Peter Walker of The Guardian continued his ground-breaking work with a video last week about the wrongheaded attacks on cyclists who break the law, citing the low risk they cause by doing so compared to drivers who break the law.

There's a psychological reason behind the fear of cyclists, according to psychiatrist Anne Skomorowsky, a clinical instructor at Mount Sinai. Pedestrians interact on a closer and more personal level with cyclists — literally seeing them at eye level — as opposed to viewing a car as an inanimate object, she said.

"An interaction with a cyclist is a personal one rather than an interaction with someone in a machine that we cannot see. And interpersonal violence causes far more symptoms than natural tragedy," she said. "One asshole cyclist is so disturbing that you can't get it out of your mind for a long time. But a car cutting me off in the crosswalk, I forget about that a minute later."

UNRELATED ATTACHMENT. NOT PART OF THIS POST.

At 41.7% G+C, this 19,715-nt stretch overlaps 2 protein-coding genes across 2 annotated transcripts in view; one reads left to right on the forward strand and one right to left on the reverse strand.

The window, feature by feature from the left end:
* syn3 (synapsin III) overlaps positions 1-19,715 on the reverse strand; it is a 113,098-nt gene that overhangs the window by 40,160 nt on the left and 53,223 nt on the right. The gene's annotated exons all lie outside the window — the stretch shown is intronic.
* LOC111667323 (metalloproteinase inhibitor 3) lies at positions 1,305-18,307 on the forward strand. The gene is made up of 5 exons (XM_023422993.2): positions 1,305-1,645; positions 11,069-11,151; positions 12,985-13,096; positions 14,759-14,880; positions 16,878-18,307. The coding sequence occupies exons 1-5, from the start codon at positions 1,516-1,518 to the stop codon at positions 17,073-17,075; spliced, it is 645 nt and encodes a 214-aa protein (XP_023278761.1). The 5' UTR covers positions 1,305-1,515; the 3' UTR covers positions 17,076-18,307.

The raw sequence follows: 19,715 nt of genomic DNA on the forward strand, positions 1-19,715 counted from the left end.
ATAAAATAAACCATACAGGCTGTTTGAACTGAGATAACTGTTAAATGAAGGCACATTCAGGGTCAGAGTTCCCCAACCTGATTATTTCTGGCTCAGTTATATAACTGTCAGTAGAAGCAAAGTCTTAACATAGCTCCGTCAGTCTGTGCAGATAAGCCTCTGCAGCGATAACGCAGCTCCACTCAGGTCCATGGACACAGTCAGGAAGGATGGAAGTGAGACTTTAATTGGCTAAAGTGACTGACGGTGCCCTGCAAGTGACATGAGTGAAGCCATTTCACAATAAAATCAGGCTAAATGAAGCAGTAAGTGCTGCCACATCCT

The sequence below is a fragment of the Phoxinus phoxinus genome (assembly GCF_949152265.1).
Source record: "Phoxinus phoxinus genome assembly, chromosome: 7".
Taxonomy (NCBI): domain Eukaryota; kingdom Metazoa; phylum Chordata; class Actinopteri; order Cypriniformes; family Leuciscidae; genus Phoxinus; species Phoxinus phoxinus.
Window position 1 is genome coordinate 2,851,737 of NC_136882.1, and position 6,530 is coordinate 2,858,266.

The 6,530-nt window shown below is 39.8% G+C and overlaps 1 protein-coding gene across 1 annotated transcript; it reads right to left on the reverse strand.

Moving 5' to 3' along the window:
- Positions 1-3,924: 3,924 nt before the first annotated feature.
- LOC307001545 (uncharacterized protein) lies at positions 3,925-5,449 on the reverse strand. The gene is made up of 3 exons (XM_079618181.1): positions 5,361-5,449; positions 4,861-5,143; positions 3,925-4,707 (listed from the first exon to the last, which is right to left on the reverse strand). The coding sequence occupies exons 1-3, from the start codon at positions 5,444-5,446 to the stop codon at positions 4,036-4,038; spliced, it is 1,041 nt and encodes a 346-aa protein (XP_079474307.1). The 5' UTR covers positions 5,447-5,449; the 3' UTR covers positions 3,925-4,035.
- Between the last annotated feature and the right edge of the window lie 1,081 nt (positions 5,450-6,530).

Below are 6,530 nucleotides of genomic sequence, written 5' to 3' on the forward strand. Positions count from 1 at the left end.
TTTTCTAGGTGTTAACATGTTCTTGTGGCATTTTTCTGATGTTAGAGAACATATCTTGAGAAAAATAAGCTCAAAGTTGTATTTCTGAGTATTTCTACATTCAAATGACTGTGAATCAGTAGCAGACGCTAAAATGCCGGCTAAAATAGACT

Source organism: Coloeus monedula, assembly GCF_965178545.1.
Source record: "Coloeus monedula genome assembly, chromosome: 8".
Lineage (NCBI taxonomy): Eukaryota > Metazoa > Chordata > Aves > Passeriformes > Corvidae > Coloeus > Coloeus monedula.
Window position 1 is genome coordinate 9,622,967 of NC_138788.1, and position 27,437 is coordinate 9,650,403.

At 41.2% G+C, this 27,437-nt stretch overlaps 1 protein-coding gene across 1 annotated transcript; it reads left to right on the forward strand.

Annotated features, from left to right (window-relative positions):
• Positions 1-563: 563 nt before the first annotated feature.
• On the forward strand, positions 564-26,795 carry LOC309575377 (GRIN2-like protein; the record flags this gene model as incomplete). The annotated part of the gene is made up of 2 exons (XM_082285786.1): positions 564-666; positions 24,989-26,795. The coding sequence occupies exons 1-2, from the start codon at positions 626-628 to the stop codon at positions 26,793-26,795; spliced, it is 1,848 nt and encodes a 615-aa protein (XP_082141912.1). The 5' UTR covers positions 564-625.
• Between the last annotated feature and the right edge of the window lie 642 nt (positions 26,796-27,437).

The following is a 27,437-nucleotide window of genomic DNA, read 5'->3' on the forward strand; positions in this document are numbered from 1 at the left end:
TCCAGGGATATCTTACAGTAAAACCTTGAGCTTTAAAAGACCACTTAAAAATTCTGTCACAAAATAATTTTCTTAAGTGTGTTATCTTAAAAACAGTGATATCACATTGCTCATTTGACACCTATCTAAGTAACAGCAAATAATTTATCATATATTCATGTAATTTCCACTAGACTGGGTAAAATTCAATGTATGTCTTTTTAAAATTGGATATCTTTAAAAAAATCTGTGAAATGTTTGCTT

And the fact that there are way more cars on the road than there are bikes means one close encounter with a cyclist will stand out more in someone's mind, said Skomorowsky.

"The volume is important, too. In a given day, I might see 10,000 cars. And I might see 80 people on bikes. So my experience of cars in general is that they're well-behaved and won't hurt me but my experience of bikes is that some get a little close," she said. "It only takes one to make people feel that bicyclists are lunatics. It's normal to be afraid of fast-moving objects."

But the result is "misfearing," a psychological term connected to people's emotional reaction, Skomorowsky said — like women fearing breast cancer far more than they fear heart disease, even though heart disease is a far bigger killer of women.